History Teaching Unit: On Picture Sources


Teaching unit on PICTURE SOURCES
This is for use in KS 3 history.

Why use this unit?

This website contains a large number of fabulous images from the Barings Archives, many of which have never been seen in public before. They offer a wealth of opportunities for pupils to act as young historians in handling picture sources, and developing real historical skills whilst doing so.

What does this unit do?

This unit consists of a range of different activities. Each asks pupils to look carefully at a particular set of images, and answer questions on them. In tackling these questions, pupils have to think critically about what they're looking at.

Activities:

In most cases, there are no right or wrong answers - the idea is to stimulate thought and discussion, plus, of course, knowledge of the period.

A. The Baring portraits

  1. Look at the portraits of the Baring family members from c.1740 to c. 1830
    • What do these portraits tell us about Georgian and Regency England?(What would we know about the times if portraits like these did not exist?)
  2. What do the different portraits seek to tell the viewer about their subjects?
    • What is it about these pictures that indicates that this is a high-status family?
    • Do these portraits bring us closer to the men (and woman) being painted, do you think? Do they help us understand them a little better?
  3. Comparing the portrait of 1830 and any of the portraits from 1926, what does this tell us about changes in painting styles between these two dates?
    • Does this tell us anything about changes in society at large, do you think?

B. Historical images

Look at the History section of the sources section

If all that we knew about Barings bank was the information held in the images and the brief descriptions accompanying them, what would we know, and what could we infer?

  1. The Partnership Agreement
    • Why is this document so important in the history of Barings bank?
    • It is a long document - what sort of things do you think it's saying?
    • What would a modern partnership agreement look like, do you think? What would be the differences from this one?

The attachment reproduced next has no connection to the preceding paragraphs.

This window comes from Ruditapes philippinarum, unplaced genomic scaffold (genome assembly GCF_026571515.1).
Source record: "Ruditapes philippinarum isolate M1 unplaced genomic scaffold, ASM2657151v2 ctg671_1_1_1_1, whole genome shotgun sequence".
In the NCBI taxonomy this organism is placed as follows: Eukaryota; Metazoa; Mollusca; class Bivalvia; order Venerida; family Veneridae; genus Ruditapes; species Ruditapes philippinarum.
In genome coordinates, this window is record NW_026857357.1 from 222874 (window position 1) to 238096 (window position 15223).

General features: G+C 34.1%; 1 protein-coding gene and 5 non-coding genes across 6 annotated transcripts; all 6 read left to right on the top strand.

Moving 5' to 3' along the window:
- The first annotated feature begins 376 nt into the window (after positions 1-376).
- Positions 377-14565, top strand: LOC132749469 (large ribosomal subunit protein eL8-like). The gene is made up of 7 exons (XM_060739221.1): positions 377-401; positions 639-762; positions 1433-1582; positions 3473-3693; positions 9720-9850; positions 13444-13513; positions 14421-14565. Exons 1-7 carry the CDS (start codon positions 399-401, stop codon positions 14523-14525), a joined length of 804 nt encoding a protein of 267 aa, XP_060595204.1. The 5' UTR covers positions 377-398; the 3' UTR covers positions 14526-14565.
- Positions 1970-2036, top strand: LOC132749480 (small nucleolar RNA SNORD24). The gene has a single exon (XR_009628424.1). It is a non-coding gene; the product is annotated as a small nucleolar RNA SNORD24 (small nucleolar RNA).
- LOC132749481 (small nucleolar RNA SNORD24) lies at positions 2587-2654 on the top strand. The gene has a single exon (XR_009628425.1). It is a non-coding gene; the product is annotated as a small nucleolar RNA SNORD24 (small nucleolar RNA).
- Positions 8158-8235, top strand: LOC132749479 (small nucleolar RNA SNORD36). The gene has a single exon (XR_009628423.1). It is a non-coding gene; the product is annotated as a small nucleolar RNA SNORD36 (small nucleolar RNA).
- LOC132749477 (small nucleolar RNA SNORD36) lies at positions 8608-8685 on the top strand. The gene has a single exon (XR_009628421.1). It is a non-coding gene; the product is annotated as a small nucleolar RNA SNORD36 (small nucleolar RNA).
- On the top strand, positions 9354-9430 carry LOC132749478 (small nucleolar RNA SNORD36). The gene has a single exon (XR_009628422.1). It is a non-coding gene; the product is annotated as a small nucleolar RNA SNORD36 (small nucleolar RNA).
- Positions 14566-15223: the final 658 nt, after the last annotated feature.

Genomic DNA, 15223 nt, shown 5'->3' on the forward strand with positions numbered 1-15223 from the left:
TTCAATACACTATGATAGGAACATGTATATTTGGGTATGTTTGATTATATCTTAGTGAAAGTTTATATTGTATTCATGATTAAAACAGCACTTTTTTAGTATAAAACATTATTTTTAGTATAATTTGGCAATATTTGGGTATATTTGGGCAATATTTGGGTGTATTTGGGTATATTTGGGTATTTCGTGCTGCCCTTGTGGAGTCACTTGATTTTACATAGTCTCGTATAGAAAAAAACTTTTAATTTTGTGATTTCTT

• What are those red blobs at the bottom of the page?
  2. The Punch Cartoon - Look carefully at the Punch cartoon.
    • What is it saying - does it have more than one message?
    • How is it saying it? What imagery is it using? Why is this effective?
    • How would members of the Barings family have reacted to seeing this image, do you think?
  3. The photographs from 1903 and 1920 - Look carefully at these photos.
    • What similarities and differences are there between offices then and offices today?
    • Is there anything else that these photos tell us about the times?
  4. The Norman Court
    • Does the painting of the Norman Court (and the accompanying information) tell us anything about international trade in the mid-19th century?
    • Find out about the date of the opening of the Suez Canal. Bearing in mind that this could only be used by steamships, what does this tell us about the futures of the Norman Court and other ships like it (including the famous Cutty Sark)?
  5. Number 8 Bishopsgate - There are three images of No 8 Bishopsgate, dated 1913, 1961 and 1974.
    • What are the similarities and differences in these images?
    • Which tells us most about the building?
    • Is there a different purpose behind each image?
    • Which is the most accurate? Which the least? Why?
    • Which do you think is the most attractive? Which the least? Why?
  6. Bond and Share certificates - Look carefully at the bond and share certificates.
    • What is the purpose of the pictures on them, do you think? What are they trying to say/achieve? Or are they just for fun?
    • Which Why, do you think, do some loans from the city and company, NOT have these pictures on?
  7. Prepare a Presentation
  8. Go through all the picture sources and put a selection of them together into a picture presentation either about: The History of Barings OR Late 18th to early 20th century economic history Why not use E2BN's tool Picture Teller to do this? It's easy and fun to use!

To find out more about Picture Teller

Back